The overwhelming dreariness on Hood’s Outside Closer finds the band moving away from electronic styling and instead only peppering its work with synthetic elements. “There is a space between me and you” is uttered only moments after the beginning of “Any Hopeful Thoughts Arrive” and it’s apparent that no hopeful thoughts have arrived for Hood. Outside Closer will have quite a significant impact on 2005, but it’s a rather wintry and solemn way to begin the new year.
The cold soundscapes on Outside Closer are 15 years in the making, as Hood has been pressing on since 1990 out of Leeds, UK. The two founding members are brothers and are the only two that have stuck around consistently since the band’s conception. Richard and Christopher Adams presumably get along a lot better than the brothers Gallagher and their fruitful relationship has produced an array of releases on many a label. This relationship may work as well as it does because of the Adams’s affinity for using collaborators and musician friends, rather than a steady, unchanging band. Not to mention it also pushes Hood away from the meaty grips of mundane and predictable sound. Its most recent LP, 2001’s Cold House, found the band venturing outward into indie hip-hop production help from cLOUDDEAD. Outside Closer, however, is not as warm as the brotherly love in a crowded production booth. The album marks an interest in cold, damp neighborhoods and frost-laden hillsides in its very chilly and detached track listing.
Often there is a single acoustic guitar melody, centered in the minor key, that is repeated over either live or programmed drums, such as in “Any Hopeful Thoughts Arrive” or in the one following immediately after, “End of One Train Working”. In the latter, the vocals carry the same unsettling outlook as they do on “Any Hopeful…” but this time it’s a lot more rhetorical. Chris Adams asks, “Where is the train ride back?” and then “Where is the hope I had?” over some bleak accompaniment in both a sinister string presentation and the distant-sounding handclaps. Midway through this, one of the album’s better tracks, the backdrop slides out of earshot, and pieces of multiple harmonies suddenly appear in brief snippets and then statically cut out. It’s almost violent, as if the vocals have been cut off in some unnatural manner, instead of merely slipping away. Hood is never short of being able to convey chilling imagery; sometimes it’s packaged in more fuller-sounding trips like “Any Hopeful…” or disguised in what begin as sparse arrangements, finishing as collected, flowing pieces like “Still Rain Fell” or “This is It, Forever”.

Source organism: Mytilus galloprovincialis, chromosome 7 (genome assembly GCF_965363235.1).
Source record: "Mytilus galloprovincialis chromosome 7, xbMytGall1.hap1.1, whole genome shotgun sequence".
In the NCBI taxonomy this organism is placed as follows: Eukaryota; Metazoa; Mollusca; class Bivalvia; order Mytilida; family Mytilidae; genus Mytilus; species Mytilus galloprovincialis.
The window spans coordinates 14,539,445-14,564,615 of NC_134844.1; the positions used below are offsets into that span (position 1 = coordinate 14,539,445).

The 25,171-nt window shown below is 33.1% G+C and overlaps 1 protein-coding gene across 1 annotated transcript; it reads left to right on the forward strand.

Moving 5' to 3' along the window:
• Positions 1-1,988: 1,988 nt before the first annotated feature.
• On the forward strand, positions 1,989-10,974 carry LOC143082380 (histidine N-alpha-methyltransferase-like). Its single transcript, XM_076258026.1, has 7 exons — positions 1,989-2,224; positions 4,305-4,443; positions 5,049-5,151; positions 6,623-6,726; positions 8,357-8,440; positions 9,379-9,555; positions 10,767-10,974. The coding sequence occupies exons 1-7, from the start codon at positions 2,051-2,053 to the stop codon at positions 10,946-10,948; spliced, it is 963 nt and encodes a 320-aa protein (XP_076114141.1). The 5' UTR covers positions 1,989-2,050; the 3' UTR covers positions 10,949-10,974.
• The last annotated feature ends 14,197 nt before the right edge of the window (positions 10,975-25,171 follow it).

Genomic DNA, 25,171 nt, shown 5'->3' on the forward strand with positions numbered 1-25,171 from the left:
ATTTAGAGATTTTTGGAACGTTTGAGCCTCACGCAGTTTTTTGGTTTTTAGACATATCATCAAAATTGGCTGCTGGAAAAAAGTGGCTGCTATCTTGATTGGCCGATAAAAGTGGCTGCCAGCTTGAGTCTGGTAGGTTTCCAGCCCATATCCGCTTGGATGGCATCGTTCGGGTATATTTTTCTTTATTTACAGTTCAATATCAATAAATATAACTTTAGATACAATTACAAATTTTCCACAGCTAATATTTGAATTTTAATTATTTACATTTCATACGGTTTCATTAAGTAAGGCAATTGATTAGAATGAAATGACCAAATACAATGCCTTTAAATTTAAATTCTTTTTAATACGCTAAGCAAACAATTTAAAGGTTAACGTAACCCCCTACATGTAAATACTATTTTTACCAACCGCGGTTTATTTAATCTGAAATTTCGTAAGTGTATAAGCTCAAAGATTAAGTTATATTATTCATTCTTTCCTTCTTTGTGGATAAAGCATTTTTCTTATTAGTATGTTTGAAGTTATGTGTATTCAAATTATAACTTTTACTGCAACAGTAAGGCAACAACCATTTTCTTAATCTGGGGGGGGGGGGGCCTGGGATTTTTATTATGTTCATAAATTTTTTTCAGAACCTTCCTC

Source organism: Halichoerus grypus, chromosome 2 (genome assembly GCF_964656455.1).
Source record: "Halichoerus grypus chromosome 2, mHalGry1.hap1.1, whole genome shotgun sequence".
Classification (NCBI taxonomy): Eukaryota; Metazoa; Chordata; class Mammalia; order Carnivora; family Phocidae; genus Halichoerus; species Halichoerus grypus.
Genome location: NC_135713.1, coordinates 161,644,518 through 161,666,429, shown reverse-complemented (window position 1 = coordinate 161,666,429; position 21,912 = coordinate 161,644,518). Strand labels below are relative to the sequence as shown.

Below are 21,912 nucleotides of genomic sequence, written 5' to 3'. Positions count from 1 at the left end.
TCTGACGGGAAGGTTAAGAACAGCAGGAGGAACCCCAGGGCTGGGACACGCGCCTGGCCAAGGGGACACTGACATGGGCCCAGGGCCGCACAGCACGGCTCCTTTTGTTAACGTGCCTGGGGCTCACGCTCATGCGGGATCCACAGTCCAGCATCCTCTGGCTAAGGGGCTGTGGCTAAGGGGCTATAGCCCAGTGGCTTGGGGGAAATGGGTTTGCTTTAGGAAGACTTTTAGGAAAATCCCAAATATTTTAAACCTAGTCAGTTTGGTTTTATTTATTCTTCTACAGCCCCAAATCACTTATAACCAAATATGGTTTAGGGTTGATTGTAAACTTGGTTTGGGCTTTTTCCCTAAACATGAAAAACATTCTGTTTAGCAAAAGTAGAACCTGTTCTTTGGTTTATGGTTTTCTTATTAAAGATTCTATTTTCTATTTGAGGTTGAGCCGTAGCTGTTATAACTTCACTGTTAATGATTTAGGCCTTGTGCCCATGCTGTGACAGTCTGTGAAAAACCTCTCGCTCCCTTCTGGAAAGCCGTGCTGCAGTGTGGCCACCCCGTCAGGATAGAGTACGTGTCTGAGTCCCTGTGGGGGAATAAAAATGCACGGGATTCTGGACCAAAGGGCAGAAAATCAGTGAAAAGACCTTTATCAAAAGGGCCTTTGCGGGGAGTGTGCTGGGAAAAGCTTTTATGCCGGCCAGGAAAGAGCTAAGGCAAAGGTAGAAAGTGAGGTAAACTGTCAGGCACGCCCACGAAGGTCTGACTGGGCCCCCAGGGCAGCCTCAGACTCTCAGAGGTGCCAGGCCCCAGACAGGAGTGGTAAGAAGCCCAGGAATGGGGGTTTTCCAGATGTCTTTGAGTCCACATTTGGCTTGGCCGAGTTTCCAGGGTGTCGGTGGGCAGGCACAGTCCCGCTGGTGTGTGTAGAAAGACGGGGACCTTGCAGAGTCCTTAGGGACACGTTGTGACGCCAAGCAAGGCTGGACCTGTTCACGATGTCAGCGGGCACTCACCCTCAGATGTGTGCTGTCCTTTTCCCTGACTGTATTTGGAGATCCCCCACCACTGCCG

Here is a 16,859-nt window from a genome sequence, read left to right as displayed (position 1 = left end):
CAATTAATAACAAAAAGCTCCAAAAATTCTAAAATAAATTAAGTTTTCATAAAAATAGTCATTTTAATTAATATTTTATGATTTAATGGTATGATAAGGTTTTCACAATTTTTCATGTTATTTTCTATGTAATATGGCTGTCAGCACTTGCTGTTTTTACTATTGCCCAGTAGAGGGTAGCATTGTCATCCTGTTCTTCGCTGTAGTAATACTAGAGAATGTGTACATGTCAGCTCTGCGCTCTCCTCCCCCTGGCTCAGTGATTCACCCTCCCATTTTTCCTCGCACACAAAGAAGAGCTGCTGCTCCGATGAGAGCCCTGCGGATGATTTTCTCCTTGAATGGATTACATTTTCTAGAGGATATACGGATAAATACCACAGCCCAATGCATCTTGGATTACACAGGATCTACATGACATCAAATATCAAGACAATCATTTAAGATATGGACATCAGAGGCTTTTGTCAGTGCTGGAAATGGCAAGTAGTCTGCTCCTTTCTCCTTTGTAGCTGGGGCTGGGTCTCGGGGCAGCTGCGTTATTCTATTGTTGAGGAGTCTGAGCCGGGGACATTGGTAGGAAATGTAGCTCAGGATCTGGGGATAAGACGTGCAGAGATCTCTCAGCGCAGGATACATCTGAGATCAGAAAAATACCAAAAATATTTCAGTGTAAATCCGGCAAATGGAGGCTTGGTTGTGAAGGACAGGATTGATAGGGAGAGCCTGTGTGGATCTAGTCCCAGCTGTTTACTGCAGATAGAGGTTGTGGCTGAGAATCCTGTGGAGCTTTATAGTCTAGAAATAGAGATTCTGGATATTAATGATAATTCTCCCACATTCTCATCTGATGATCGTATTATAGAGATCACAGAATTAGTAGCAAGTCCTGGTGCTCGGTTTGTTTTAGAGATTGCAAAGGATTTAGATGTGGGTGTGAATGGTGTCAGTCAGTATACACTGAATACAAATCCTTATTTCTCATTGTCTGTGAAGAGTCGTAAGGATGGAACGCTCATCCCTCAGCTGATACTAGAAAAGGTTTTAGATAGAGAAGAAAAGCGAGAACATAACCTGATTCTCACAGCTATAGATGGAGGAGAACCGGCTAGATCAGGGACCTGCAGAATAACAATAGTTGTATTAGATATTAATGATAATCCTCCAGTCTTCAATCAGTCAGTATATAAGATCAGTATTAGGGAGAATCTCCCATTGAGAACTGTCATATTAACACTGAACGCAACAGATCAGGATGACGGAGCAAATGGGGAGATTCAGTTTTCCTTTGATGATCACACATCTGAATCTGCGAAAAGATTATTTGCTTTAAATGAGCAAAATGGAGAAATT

Thinly veiled by a title that couldn’t be more depressing, Hood’s interest in painting sunless days in British churchyards reaches its painstaking pinnacle in the closing number. “This is It, Forever” opens with a throaty, distorted vocal loop that also reeks of some unnatural death, accompanied most appropriately by somber funeral organ. As if this weren’t bleak enough, the word “mistake” is mentioned only seconds from the start of this miserable procession. “Don’t believe you’re anything / Are you sure you exist?” is the most positive remark that comes out of this brief and dreary march. Adams sounds a bit like a defeated Ian Brown on the closer, and the vocals seem as if they’re coming from the next room. If this is indeed it for Hood, it certainly knows how to end on a downer.
// Sound Affects
"The man whose songs were recorded by Johnny Cash, Alan Jackson, Ricky Skaggs, David Allan Coe, The Highwaymen, and countless others succumbs to time’s cruel cue that the only token of permanence we have to offer are the effects of shared moments and memories.READ the article